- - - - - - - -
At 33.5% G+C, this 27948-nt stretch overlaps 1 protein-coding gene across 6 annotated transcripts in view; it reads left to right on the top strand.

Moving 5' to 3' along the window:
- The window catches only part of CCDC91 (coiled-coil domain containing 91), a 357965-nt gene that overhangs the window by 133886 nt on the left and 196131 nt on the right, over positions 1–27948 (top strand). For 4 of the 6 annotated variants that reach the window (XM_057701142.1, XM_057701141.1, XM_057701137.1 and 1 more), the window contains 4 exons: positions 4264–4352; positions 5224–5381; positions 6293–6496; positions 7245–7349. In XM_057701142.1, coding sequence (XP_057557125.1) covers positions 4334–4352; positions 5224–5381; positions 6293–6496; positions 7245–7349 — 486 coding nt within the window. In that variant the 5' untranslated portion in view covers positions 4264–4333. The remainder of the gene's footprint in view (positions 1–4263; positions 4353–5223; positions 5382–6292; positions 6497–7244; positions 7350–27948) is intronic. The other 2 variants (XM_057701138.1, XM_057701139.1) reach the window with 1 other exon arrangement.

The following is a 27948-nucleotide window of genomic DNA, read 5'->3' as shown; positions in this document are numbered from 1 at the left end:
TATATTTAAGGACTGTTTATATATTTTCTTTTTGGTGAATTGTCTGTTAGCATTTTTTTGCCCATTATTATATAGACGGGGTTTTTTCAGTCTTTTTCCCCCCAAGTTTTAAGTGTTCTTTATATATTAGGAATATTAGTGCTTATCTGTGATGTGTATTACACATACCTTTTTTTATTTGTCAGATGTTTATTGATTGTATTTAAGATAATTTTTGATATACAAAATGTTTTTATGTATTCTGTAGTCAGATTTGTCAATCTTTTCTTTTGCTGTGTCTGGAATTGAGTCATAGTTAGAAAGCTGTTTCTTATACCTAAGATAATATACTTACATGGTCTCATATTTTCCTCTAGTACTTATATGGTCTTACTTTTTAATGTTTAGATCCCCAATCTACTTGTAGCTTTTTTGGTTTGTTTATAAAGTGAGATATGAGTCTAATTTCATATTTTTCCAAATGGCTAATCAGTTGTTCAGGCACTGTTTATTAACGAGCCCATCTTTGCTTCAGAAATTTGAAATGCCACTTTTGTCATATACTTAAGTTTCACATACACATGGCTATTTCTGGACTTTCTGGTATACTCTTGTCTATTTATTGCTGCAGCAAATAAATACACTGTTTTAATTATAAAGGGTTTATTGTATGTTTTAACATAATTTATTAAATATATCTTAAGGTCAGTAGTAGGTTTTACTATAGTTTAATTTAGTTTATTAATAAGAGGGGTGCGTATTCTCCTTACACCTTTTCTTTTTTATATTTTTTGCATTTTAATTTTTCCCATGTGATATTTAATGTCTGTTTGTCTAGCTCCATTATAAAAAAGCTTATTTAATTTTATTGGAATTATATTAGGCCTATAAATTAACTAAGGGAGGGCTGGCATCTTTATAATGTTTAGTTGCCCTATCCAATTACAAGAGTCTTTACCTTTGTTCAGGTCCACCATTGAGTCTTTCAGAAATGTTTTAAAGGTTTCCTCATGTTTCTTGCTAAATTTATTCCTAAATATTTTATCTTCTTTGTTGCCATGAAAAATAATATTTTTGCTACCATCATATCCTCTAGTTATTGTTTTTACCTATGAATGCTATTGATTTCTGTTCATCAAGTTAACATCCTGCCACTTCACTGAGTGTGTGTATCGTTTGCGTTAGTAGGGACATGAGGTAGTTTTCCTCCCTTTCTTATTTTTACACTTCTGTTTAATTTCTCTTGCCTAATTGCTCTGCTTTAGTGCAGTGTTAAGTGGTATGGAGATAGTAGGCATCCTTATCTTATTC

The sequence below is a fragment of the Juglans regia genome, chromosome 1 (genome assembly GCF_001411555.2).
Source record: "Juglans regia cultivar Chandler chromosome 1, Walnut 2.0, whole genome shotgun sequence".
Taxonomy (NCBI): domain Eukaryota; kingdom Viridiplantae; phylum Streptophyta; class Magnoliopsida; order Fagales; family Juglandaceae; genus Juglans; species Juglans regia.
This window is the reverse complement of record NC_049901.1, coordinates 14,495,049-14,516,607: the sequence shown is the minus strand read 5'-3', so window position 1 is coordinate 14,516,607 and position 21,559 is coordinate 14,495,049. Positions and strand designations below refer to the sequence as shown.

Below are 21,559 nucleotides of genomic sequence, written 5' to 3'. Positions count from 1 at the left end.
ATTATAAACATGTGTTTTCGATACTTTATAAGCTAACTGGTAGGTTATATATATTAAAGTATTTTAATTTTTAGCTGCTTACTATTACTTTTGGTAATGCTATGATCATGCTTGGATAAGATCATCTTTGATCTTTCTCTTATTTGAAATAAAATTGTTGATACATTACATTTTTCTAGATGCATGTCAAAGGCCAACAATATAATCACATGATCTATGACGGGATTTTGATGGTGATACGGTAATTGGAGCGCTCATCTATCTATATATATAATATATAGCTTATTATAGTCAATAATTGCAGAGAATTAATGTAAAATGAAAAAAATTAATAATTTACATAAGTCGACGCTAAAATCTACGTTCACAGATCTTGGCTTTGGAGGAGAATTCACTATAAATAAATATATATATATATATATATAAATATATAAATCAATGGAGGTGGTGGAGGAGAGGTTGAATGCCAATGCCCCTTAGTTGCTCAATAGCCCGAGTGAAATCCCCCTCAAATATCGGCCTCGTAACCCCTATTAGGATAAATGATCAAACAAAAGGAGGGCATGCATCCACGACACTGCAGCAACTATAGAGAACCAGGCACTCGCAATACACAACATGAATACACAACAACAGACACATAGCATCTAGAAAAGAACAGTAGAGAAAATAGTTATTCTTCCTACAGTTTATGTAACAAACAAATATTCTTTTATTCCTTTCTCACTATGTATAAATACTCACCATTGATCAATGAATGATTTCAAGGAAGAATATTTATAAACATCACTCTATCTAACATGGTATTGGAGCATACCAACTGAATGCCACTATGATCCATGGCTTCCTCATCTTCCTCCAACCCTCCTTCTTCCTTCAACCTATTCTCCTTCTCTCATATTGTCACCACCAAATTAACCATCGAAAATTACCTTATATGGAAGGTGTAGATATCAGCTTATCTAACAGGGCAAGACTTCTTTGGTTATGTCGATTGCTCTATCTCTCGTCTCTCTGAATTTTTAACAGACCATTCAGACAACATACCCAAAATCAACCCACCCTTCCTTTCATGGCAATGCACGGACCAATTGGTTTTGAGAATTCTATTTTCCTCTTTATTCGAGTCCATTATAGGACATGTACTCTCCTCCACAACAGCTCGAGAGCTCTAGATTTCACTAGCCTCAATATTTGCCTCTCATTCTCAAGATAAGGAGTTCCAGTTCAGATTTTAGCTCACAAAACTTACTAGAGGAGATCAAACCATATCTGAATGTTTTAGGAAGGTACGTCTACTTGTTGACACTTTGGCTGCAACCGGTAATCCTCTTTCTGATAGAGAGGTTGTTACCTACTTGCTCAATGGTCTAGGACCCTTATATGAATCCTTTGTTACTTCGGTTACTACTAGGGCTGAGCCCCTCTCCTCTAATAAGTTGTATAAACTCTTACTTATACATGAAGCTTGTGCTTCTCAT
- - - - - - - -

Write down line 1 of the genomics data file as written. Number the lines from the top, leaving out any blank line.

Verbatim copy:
At 33.5% G+C, this 27948-nt stretch overlaps 1 protein-coding gene across 6 annotated transcripts in view; it reads left to right on the top strand.